Tuesday, January 17, 2006

Noodle in a Haystack


There are moments in sports that will be remembered forever. Carlton Fisk willing his home run fair, Franco Harris snatching the immaculate reception out of the air, Jordan drilling a buzzer beater over Ehlo. As a fan, these are the moments you live for, this is why you watch. Over the years, I have seen each of these moments replayed hundreds of times, but nothing could prepare me for seeing the next finish that will be etched in to our collective memory forever, especially since my team found itself on the wrong side of history.

As I watched it all unfold from my seat in the upper deck of the Hoosier Dome, it seemed surreal. Following a season of unparalleled success, the Colts came out looking more Gary Hogeboom than Peyton Manning. Superbowl dreams were all but over by the time Troy Polamalu picked Manning with under 6 minutes left to play. The crowd was shuffling towards the exits when the first Miracle happened; the call was dubiously overturned by replay. It was a stunning and uplifting turn of events; hopes that had been dashed just moments earlier now seemed plausible once again. In what seemed like an instant, the Colts had scored a TD and a 2 point conversion, and followed that up with defensive stand.

After 3 and a half quarters of lackluster play, just 82 yards and 2 and a half minutes separated the Colts from redemption. With Peyton Manning and 3 timeouts, I felt this game was in our grasp. It quickly turned ugly again as Manning was pressured relentlessly, finding himself in the grasp of Joey Porter and James Farrior on a 4th down play.

Crushed by this turn of events, but always looking for of hope, I said to a fan in front of me that we still had 3 timeouts. Little did I know that the Colts wouldn’t have to take even one of them to get the ball back.

Staring dejectedly across the stadium to the east endzone, I saw with my own eyes a moment that is sure to join short list of unforgettable moments mentioned above. With a minute and twenty seconds remaining, the normally sure handed Jerome Bettis plowed straight ahead in to the pile where he was met by Colts linebacker Gary Brackett. As the balled popped loose, my sliver of hope had turned in to a legitimate opportunity, an opportunity that was improbably scooped up by Colts cornerback Nick Harper.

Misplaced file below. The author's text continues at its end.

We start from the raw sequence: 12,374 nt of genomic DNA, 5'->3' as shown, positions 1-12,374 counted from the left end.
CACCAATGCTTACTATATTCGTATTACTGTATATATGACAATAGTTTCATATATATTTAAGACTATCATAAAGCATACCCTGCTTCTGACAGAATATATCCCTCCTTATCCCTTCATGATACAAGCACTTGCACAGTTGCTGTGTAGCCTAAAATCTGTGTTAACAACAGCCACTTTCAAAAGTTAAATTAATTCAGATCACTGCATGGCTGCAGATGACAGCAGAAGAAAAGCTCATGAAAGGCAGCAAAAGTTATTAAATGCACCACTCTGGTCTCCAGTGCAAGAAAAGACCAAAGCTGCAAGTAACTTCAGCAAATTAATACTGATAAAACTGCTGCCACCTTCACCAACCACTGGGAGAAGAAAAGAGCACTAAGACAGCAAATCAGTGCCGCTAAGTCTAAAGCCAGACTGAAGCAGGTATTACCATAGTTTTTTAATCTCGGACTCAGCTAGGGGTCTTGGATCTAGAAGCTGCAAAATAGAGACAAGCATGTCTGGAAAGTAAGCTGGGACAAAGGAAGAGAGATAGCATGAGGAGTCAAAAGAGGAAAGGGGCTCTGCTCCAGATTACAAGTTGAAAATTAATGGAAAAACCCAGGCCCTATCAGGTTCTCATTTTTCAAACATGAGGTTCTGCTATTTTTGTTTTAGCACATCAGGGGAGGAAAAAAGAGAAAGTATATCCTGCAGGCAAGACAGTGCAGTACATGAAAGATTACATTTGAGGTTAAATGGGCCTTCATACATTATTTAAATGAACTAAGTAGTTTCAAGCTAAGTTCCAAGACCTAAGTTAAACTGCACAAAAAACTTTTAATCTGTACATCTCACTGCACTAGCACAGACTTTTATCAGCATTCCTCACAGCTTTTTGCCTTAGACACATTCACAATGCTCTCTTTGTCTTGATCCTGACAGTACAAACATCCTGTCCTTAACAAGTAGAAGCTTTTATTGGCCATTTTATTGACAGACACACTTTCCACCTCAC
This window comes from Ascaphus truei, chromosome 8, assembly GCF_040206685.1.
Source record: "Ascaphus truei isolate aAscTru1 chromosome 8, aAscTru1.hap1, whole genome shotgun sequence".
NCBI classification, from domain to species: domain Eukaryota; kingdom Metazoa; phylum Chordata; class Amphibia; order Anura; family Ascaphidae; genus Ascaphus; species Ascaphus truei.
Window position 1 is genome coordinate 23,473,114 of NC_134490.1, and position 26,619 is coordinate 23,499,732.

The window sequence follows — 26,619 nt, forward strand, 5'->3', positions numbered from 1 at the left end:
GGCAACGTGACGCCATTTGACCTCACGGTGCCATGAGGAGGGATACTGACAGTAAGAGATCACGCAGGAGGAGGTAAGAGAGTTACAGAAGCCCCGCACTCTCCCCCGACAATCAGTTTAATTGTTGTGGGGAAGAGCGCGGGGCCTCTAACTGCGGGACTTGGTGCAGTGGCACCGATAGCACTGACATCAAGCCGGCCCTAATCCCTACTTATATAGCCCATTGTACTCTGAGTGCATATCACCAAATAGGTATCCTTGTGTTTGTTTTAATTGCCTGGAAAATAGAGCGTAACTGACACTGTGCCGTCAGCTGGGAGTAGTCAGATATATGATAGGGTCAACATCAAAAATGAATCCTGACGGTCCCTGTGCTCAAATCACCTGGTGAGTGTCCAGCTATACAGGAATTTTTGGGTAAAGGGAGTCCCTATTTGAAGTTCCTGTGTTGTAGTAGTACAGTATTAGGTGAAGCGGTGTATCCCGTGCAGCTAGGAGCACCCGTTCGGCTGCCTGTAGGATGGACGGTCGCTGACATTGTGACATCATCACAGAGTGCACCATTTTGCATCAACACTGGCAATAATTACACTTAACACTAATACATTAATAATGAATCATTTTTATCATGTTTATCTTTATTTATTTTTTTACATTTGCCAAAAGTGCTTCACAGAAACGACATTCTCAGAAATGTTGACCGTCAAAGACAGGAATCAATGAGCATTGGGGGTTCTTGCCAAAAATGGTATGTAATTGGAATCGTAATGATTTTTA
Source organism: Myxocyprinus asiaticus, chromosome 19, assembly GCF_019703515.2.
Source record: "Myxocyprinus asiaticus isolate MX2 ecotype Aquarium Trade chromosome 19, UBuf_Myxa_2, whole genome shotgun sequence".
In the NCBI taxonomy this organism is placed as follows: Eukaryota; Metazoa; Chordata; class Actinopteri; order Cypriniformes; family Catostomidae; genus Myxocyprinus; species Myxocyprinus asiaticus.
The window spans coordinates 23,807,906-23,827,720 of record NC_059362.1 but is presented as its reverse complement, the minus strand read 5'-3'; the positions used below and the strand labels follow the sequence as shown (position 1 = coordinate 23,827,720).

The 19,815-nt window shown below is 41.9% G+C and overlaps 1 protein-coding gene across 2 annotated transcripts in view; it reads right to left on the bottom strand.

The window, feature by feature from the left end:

As Harper came barreling down the field towards me, the endzone and history, there was no time to think about how unbelievable it was that a man who had been stabbed less then 24 hours before was now scampering towards what looked as though it could be a 96 yard touchdown. I stared in amazement as the crowed roared louder than anything I had ever heard in my life. Even as Harper was brought down by desperate reach by Ben Roethlisberger at the Indianapolis 42, my body still tingled with anticipation of the inevitable. With a minute remaining, there was no conceivable way that my beloved Colts would not at least get this game to overtime.

In just 2 plays, the Colts managed to move the ball 30 yards to the Pittsburgh 28. On second and short, Manning went for the whole thing. Reggie Wayne seemed to have a step on Bryant McFadden, but the rookie CB came up with the biggest play of his life, reached out and tipped the ball away just before it reached Wayne in the endzone. After a 3rd down incompletion, the moment of truth had arrived. Mike Vanderjagt trotted out to try a 46 yard FG that would make or break the Colts dream season. A kick through the uprights would send it to OT, while a miss would send us all home unsatisfied.

As Bill Cowher burned a timeout to ice the most accurate kicker in NFL history, I suddenly found myself in the mold of a religious man. Unable to clearly see if a kick is wide or true from our vantage point, I stared only at the ref after the ball was away. Holding hands with fellow fans in the stands, it seemed like an eternity waiting for the signal to come from the refs. All I could tell was that it had plenty of distance.

When the signal came, I slumped down, no good. I stood there in a daze for a moment, trying to comprehend everything I had just seen and felt. The human body is not meant to go through such a series of emotional swings, and I was drained as a result.

As I walked out of the stadium, I felt conflicted. As a Colts fan, I was crushed, but the football fan within me knew that I had just been lucky enough to witness one of the most amazing finishes in the history of the sport. Its tough knowing that even if I live to be 100, I’ll likely never see a better game than the one that ruined my teams dream season. I know one thing for sure, I’ll never look at the Fisk homer, the immaculate reception of the Jordan fist pump again without thinking of the other side of the coin. History celebrates the winners of the classics, but the pain of losing one will be around until the end as well.

2 comments:

wikkidpissah said...

hear that, noodles - my condolences. did u see letterman's description last night of watching his home town team? "well, that's it - no chance....oh, wait - look at this! we're back in ba...awp, no chance. well, i think i'll...no, wait we got another chance!...damn. and i'm a heart patient!". fear not, tho - if they learn the lesson that u cant be cute about your options in fb, just go out and kick some ass, then kick some more, they'll win it next yr fo sho. nufced

Noodles said...

I'm trying to think of it this way; any of you guys who aren't Colts fans would have loved to have been at a game of that magnitude. Just because my team lost doesn't mean that I shouldn't acknowledge the fact that I was lucky to see that game in person.